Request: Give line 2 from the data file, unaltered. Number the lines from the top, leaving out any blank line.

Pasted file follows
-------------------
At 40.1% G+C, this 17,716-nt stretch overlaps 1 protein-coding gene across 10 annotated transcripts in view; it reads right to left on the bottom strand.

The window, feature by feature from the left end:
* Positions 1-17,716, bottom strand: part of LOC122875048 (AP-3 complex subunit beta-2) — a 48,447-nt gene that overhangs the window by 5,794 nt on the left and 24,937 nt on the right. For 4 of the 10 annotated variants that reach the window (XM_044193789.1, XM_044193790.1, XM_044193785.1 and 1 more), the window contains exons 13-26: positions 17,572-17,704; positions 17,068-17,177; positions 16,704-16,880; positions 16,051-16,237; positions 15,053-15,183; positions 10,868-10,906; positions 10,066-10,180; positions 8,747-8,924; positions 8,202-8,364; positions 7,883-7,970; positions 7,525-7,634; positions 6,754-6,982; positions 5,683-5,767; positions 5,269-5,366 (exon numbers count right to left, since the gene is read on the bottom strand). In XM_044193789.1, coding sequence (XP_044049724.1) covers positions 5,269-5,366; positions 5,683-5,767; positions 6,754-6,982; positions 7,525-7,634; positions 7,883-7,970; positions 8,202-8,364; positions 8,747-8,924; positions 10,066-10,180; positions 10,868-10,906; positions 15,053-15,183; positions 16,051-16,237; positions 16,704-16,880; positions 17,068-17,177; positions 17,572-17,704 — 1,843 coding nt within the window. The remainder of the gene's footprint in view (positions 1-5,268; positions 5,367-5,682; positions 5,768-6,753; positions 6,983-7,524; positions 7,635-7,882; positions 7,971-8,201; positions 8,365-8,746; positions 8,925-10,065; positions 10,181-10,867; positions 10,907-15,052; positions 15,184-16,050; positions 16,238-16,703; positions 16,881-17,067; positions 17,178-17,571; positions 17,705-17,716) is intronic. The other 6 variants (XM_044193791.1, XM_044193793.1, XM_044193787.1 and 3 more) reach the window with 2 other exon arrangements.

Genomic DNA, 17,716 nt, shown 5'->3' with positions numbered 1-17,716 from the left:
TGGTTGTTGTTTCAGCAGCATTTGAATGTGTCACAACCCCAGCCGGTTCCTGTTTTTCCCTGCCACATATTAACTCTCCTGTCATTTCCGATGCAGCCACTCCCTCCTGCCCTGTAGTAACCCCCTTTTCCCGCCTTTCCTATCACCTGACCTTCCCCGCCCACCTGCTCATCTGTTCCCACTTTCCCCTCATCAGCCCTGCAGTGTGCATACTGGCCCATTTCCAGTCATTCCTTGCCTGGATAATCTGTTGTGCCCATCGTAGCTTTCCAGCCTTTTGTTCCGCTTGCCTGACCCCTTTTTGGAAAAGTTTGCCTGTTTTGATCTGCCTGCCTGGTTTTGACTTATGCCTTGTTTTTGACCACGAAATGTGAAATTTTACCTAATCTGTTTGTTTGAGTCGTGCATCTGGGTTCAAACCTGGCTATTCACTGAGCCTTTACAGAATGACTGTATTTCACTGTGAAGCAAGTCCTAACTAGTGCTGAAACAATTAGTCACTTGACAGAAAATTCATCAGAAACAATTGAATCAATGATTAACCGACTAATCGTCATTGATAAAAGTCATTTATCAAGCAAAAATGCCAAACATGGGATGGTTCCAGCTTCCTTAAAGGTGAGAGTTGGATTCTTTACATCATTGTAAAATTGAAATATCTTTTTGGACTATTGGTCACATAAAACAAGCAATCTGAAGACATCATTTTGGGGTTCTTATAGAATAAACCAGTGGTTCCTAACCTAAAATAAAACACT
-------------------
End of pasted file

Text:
The window, feature by feature from the left end: